Community and Economic Development
In order to cultivate and maintain vibrant communities, local, regional, and national organizations require leaders who understand the intricacies of community and economic development. The Carolina MPA program's concentration in community and economic development will help you develop the skills and knowledge base to promote social change in ways that are both effective and personally rewarding.
What Is Community Development?
Community development is the process of people within a group working collectively to achieve common goals. It generally seeks to improve quality of life, whether through reduced poverty, greater equity, or healthier lifestyles.
What Is Economic Development?
Economic development is the process of stimulating private investment that results in job creation, wealth creation, increased tax revenues, and higher levels of prosperity for communities and residents.
What is Community Economic Development?
Community economic development involves restructuring market incentives to leverage private investment for the development of community-based businesses, affordable housing, and financial institutions, in order to improve community life beyond the purely economic.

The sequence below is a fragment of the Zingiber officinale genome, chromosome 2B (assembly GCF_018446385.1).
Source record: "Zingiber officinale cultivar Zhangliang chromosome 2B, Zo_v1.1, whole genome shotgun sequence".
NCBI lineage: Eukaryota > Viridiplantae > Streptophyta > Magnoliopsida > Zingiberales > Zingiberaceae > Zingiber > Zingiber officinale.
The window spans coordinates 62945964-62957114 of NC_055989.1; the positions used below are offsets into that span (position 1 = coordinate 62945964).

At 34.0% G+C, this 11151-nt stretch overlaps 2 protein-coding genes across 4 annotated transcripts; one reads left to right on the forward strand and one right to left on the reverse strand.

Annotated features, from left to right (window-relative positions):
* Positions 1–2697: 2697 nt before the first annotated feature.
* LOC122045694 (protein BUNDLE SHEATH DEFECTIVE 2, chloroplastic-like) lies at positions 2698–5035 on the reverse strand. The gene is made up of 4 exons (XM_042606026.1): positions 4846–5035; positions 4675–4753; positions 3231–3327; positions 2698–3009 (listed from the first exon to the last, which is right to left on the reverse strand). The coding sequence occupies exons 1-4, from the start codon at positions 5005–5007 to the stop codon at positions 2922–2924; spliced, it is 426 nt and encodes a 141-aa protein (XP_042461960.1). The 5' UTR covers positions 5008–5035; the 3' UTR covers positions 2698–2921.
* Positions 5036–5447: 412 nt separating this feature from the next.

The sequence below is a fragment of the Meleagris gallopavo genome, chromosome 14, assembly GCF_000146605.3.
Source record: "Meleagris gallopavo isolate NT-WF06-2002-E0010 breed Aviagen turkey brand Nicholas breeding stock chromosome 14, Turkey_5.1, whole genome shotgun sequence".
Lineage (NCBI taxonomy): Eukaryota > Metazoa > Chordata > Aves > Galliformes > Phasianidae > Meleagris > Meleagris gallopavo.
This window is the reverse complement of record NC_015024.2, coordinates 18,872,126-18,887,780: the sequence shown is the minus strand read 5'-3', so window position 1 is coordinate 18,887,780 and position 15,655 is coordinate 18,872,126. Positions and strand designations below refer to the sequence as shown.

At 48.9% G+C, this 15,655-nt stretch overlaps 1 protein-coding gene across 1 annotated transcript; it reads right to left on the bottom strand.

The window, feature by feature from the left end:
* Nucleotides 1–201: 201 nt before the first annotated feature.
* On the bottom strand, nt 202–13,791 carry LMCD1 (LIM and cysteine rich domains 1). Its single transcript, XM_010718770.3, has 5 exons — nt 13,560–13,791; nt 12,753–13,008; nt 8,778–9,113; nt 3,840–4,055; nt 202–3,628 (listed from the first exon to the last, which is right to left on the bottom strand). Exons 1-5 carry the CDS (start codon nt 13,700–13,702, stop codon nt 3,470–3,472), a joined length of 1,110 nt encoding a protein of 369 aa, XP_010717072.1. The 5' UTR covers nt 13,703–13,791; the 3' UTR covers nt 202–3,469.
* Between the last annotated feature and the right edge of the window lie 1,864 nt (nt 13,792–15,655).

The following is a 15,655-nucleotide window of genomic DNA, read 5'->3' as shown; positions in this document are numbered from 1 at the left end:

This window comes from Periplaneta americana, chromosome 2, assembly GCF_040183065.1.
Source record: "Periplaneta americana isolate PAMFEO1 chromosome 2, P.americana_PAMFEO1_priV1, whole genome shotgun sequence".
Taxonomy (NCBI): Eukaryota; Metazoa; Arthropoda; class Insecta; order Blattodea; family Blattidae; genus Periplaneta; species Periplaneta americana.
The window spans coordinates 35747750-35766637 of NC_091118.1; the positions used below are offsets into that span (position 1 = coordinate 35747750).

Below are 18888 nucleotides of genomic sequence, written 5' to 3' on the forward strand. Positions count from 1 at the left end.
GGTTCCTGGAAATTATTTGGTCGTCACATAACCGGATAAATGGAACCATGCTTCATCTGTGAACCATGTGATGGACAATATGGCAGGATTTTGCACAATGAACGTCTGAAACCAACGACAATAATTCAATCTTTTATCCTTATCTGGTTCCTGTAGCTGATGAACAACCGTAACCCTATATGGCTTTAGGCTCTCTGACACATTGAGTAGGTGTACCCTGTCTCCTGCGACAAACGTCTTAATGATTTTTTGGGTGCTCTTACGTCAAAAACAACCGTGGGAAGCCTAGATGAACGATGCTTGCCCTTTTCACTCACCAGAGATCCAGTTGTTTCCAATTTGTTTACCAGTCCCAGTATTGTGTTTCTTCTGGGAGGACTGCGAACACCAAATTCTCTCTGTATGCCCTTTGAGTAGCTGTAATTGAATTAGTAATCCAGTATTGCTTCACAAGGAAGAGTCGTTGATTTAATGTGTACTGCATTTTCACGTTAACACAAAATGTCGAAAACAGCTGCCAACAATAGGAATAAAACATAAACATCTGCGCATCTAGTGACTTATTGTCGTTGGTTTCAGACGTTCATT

What Can I Achieve in Community and Economic Development With an MPA Degree?
The community and economic development concentration is designed for student practitioners, activists, and scholars looking to gain fresh perspectives and strategies for transforming communities and achieving social equity. Grow your existing career in:
- Community development
- Economic development
- Corporate social responsibility
- Project management
- Urban planning
In this concentration, you will gain insight into communities from both a regional and global perspective and explore the complex social, economic, and political factors that shape distinct groups. Coursework also examines the latest trends in areas such as sustainable communities, public administration, and economic development.
Students who want to pursue a concentration in community and economic development must complete at least 9 credits from the listing of electives below:
- Managing Economic Development
- Navigating Nonprofit-Local Government Relationships
- Grant Writing and Evaluation
The faculty advisor for the community and economic development concentration is Jonathan Morgan. Morgan’s areas of expertise include economic development, public administration, regional collaboration, and workforce development.